How Raging Bull's Clever Filmmaking Techniques Made The Boxing Feel Real

The language of film is often meant to be invisible. Choices in design, composition, editing, and sound are all filled with techniques meant to affect audiences on a subconscious level. Low-angle shots are framed to convey power. Warm colors are used to implicitly express love or affection. The pace of the edit quickens during moments of excitement or fear, triggering our nervous systems. These are just a few of the many tools at a filmmaker's disposal.

Martin Scorsese is one of this generation's greatest filmmakers. His movies are satiated with daring film techniques that push the envelope of visual storytelling. He is known for long takes, dolly zooms (known as the "Jaws" effect where the background changes in size), freeze frames, and aggressive camera movement.

Scorsese's 1980 film "Raging Bull" is based on the true story of boxer Jake LaMotta's fall from grace, derived from his memoir "Raging Bull: My Story." The boxing sequences, in particular, had to feel real. In typical risk-taking fashion, the filmmaker used unconventional methods to bring the world of boxing to life and make audiences connect with the fights on a primitive level.

They spent $90,000 on flashbulbs

According to No Film School, Scorsese's longtime editor Thelma Schoonmaker revealed how the production team used sound to bring the boxing sequences to life for audiences. To create an otherworldly effect and animalistic energy of the fights, sound designer Frank Warner used elephant and horse sounds. He paired the animal sounds with a bass drum that was detuned, recorded, and finally run through various effects to add texture. Though inconspicuous as they might seem to the untrained ear, it's a clever subterfuge meant for our subconscious.

For added realism, Scorsese used the original radio play-by-play of the fights, calling 1950's boxing commentary "poetry." Even Jake LaMotta's actual cornerman is cast as the cornerman in the film and is heard talking in several scenes. Schoonmaker adds that the production spent around $90,000 on the flashbulbs incessantly used in the film, which Cinephilia Beyond notes is comprised of five-to-six sounds each to achieve the sound of an old 1940's flashbulb.

While the sound of "Raging Bull" helps make it a masterpiece, Scorsese's obsession with realism almost threatened the release of the film.

Scorsese threatened to take his name off the film

The film's black and white imagery is typically what comes to mind when thinking about "Raging Bull," but that wasn't the original plan. It was Scorsese's reminiscing about watching childhood boxing matches in black and white that led to the decision that shooting in black and white felt more "real." To heighten the verisimilitude, Scorsese hand-scratched the film negatives of the LaMotta home movie sequences with a coat hanger to age them.

Scorsese used set design as an opportunity for audiences to peer inside LaMotta's tortured psyche. They used multiple boxing rings of various sizes to reflect the varying psychological state of LaMotta. For some of the boxing shots, Scorsese used flames under the lens to add a shimmering effect, mimicking some kind of hell (a technique later used by Spike Lee in "Do the Right Thing"). A heavy haze hangs over the ring, an allegory for the prized fighter's inability to see past his own demons.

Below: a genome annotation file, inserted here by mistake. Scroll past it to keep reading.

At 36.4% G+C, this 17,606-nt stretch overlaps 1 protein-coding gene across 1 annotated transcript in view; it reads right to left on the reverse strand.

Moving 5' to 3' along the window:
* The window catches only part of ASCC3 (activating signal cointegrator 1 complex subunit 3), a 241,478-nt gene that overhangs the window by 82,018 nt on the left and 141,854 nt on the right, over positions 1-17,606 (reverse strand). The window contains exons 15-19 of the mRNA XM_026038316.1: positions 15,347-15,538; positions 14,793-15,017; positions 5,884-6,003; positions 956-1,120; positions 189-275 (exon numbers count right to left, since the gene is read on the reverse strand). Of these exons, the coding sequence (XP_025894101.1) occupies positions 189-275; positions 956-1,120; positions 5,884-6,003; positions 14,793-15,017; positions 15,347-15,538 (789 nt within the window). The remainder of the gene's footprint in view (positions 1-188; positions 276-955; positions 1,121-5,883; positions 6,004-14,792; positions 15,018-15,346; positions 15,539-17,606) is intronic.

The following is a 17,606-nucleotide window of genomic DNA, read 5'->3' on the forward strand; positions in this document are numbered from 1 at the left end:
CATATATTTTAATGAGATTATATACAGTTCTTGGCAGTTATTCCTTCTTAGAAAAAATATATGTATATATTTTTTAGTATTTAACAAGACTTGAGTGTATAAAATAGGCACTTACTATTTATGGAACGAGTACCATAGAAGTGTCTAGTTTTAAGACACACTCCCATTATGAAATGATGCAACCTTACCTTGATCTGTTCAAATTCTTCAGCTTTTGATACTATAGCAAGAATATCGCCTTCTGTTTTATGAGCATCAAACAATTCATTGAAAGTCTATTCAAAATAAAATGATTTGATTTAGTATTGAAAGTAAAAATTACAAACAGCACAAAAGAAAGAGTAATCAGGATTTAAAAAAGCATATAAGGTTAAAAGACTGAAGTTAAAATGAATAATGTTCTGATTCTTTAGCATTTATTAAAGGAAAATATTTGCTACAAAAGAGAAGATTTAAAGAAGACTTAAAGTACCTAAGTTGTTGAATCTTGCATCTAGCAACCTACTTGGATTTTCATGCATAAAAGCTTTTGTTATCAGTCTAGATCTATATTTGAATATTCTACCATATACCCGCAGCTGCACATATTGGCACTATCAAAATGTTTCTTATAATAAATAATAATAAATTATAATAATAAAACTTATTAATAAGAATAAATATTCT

Despite the painstaking efforts to make the fights feel real, Scorsese also took a huge risk by eschewing the established model for shooting a fight sequence. In fact, the way Scorsese choreographed the fights didn't resemble a boxing fight at all. And it was all by design.

It doesn't look like a boxing movie

If the fight scenes don't look like other films, that's because they aren't supposed to. Scorsese emphasizes the violence with buckets of blood spurting farther than scientifically possible. Slow-motion sequences make the fighter's stances look ridiculous, almost cartoonish. The focus of a fight shifts from close-ups of the damage inflicted on LaMotta to sound dropping out with only his gasping breath heard. In what might be considered a reverse point-of-view shot, the camera twists and falls to the mat with LaMotta opponent Tony Janiro, all the while facing Janiro. In discussing the psychology of the fights, Scorsese told The Hollywood Reporter:

"And what if the interpretation of the fight is subjective; it's what the fighter sees or what he hears? How he perceives sound, image, physicality and everything you can think of."

In answering that question, Scorsese decided to never leave the ring when filming the fight scenes, leaving LaMotta's experience to become the viewer's sensibility. "Raging Bull" ostensibly turns the subject of boxing into the battle occurring inside one man's head. It is an exercise in using extrinsic techniques to tell a story on a psychological level.

Scorsese's obsession with detail almost cost him the entire film. After nearly a year of sound mixing, United Artists told the director they needed the prints for the film's opening the following week. Scorsese claimed he could not hear an extra's line ordering "a Cutty Sark and water" in the Copacabana scene. Scorsese finally relented, but not before threatening to take his name off the picture. And though the Copacabana sound was never adjusted, anyone claiming to dislike "Raging Bull" because of the Cutty Sark line deserves a LaMotta-sized punch to the breadbasket.